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					    Physiology

Cardiovascular System
                    Physiology

Circulatory System

   Heart
      Pump
      Separates the two circulations


   Systemic Circulation

   Pulmonic Circulation
                   Vessels


Each Circulatory System Consist of 3 types
of vessels:

1.   Arteries

2.   Veins

3.   Capillaries
                 Vessel Wall

Structure of vessel walls

The walls of arteries and veins contain three
distinct layers:

1.   Tunica interna

2.   Tunica media

3.   Tunica externa
                 Tunica Interna

Tunica Interna

    Innermost layer of a blood vessel

    Includes the endothelial lining and an
     underlying layer of connective tissue
     with a variable amount of elastic fibers.

    In arteries the outer margin of the
     Tunica Interna contains a thick layer of
     elastic fibers called the Internal Elastic
     Membrane.
               Tunica Media


Tunica Media

   Middle layer

   Contains concentric sheets of smooth muscle
    in a framework of loose connective tissue.
              Tunica Media


   Collagen fibers bind the tunica media to
    the tunica interna and tunica externa.

   The thickest layer in the wall of a small
    artery is the tunica media

   The tunica media is separated from the
    tunica externa by the External Elastic
    Membrane.
         Tunica Externa

Tunica Externa (tunica adventitia)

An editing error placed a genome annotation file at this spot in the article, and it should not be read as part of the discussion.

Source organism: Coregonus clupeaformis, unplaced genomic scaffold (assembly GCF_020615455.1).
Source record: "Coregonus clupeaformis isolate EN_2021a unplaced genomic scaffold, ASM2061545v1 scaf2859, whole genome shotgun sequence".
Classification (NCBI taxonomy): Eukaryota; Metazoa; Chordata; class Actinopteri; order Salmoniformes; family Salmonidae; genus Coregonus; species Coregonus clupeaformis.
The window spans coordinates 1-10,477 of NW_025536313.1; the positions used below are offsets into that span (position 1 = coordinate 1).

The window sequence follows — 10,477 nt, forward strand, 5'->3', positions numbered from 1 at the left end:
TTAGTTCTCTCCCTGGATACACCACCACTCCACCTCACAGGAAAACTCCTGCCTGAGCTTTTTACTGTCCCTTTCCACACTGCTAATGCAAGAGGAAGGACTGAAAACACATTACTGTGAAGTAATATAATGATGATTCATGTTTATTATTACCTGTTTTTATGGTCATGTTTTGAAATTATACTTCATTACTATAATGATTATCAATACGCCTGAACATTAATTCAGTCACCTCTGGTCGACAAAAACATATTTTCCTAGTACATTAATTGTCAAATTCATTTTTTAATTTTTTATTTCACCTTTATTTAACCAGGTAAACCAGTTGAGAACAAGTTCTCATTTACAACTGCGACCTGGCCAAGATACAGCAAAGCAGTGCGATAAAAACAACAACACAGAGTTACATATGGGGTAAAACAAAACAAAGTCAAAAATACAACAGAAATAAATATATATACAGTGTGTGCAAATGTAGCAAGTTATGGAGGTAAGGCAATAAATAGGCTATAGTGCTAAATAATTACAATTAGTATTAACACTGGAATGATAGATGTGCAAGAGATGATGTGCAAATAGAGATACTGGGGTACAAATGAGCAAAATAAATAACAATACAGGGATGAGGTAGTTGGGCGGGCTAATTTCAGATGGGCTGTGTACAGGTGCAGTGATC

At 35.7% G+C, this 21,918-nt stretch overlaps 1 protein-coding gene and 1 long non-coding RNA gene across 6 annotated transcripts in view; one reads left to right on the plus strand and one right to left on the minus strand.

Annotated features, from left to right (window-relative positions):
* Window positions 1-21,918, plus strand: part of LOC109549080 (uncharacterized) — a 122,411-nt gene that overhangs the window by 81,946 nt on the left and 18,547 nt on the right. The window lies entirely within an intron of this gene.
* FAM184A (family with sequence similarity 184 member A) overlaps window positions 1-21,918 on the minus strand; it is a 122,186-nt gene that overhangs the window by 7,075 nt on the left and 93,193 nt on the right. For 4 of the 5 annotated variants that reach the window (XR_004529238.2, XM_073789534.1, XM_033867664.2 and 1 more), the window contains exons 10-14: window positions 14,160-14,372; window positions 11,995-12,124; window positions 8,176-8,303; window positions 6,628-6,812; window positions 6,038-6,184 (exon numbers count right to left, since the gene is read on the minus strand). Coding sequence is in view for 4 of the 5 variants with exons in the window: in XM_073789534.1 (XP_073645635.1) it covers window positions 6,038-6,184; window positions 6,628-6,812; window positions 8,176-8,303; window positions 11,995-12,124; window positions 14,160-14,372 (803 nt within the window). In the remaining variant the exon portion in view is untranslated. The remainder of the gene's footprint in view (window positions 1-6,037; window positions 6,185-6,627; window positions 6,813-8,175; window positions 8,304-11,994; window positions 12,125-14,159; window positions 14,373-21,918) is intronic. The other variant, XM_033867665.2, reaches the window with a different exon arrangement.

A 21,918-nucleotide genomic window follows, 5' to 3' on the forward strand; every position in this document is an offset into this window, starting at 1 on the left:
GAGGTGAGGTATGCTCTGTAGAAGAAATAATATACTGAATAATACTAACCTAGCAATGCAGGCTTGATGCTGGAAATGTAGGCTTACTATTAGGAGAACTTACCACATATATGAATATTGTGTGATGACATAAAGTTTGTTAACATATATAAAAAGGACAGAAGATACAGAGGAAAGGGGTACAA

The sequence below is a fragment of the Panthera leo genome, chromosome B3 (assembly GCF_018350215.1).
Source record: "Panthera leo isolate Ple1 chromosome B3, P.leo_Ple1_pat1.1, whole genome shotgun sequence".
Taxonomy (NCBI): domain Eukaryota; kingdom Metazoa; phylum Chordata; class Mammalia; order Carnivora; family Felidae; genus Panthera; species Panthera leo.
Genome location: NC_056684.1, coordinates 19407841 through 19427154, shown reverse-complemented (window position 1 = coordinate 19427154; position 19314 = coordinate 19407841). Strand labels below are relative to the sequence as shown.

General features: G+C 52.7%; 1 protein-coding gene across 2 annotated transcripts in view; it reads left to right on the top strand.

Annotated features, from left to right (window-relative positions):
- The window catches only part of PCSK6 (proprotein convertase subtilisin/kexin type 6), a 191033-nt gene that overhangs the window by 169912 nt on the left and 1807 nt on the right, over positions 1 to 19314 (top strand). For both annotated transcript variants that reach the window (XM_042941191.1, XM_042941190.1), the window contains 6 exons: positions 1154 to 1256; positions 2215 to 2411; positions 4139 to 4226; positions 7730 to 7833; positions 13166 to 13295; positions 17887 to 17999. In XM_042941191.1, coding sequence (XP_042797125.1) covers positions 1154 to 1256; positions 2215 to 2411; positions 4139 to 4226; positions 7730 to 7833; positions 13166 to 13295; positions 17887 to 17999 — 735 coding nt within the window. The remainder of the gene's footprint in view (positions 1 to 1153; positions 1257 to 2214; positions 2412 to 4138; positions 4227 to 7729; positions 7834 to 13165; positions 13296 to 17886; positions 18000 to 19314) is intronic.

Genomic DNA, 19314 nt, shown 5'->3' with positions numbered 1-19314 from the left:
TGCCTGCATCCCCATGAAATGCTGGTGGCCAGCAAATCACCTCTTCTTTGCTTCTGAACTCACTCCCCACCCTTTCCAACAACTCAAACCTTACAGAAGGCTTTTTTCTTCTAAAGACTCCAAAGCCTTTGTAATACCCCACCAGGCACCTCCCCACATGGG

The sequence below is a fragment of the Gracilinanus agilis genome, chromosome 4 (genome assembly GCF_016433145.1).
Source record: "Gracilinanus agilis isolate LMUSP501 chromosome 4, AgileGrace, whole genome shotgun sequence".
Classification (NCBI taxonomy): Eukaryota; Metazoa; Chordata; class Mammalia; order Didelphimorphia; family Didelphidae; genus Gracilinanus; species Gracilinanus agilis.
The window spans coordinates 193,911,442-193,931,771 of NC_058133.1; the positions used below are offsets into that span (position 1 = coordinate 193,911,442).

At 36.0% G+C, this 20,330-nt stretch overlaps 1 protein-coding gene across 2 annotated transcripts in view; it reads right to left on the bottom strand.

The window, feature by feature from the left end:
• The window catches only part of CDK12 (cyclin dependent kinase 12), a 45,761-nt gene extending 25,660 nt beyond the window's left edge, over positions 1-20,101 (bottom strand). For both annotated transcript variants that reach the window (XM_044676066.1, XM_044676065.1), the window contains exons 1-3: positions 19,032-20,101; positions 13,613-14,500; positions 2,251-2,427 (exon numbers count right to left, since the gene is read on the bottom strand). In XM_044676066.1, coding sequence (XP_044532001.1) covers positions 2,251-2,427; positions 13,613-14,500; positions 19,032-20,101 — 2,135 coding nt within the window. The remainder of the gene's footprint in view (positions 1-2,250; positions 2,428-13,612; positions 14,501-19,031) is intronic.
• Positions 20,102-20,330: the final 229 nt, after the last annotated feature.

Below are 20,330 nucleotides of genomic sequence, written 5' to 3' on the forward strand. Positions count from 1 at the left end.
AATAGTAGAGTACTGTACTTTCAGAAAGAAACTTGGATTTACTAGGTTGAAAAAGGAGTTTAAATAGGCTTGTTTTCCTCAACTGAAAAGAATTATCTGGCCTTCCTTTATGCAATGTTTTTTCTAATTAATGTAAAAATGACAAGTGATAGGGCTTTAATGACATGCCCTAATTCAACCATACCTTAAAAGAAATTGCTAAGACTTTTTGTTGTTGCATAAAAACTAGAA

    Outermost layer

    Contains collagen fibers with scattered
     bands of elastic fibers.

    Blends into the connective tissue of
     adjacent tissue.

    In the veins it is thicker than the tunica
     media and contains networks of elastic
     fibers and bundles of smooth muscle
     cell.
                        Artery versus Vein
        Feature                  Typical Artery                 Typical Vein

General Appearance          Round with thick wall.        Collapsed or flattened with
in Sectional View                                         relatively thin wall.

Tunica Interna

Endothelium                 Usually rippled due to vessel Smooth
                            constriction.
Internal Elastic Membrane   Present                       Absent
Tunica Media                Thick dominated by smooth     Thin dominated by smooth
                            muscle and elastic fibers.    muscle and elastic fibers.
External Elastic Membrane   Present                       Absent.

                                                          Collagen, elastic and
Tunica Externa              Collagen and elastic fibers
                                                          smooth muscle fibers.
                      Artery


Properties of Arteries:

   Elasticity – allows passive changes in vessel
    diameter in response to changes in blood
    pressure.

   Contractility – gives them the ability to
    change diameter actively primarily under
    the control of the sympathetic division of
    the autonomic nervous system.
                       Contractility

                           SNS




Vasoconstriction   =                   =   Vasodilation
   Contractility

     Vasoconstriction




1. Afterload
2. Blood Pressure
3. Capillary blood flow
   Contractility

       Vasodilation




1. Afterload
2. Blood Pressure
3. Capillary blood flow
                    Artery


Type of Arteries:

   Elastic (conducting) arteries

   Muscular (distribution) arteries

   Arterioles (resistant vessels)
          Elastic Arteries


Elastic (conducting) arteries

   Diameter up to 2.5 cm

   Transport large volume of artery from
    the heart.
                Elastic Arteries



   Walls have high density of elastic fibers and
    few muscle fibers.

   Resilient wall.
             Elastic Arteries



   Tolerate pressure changes that occur during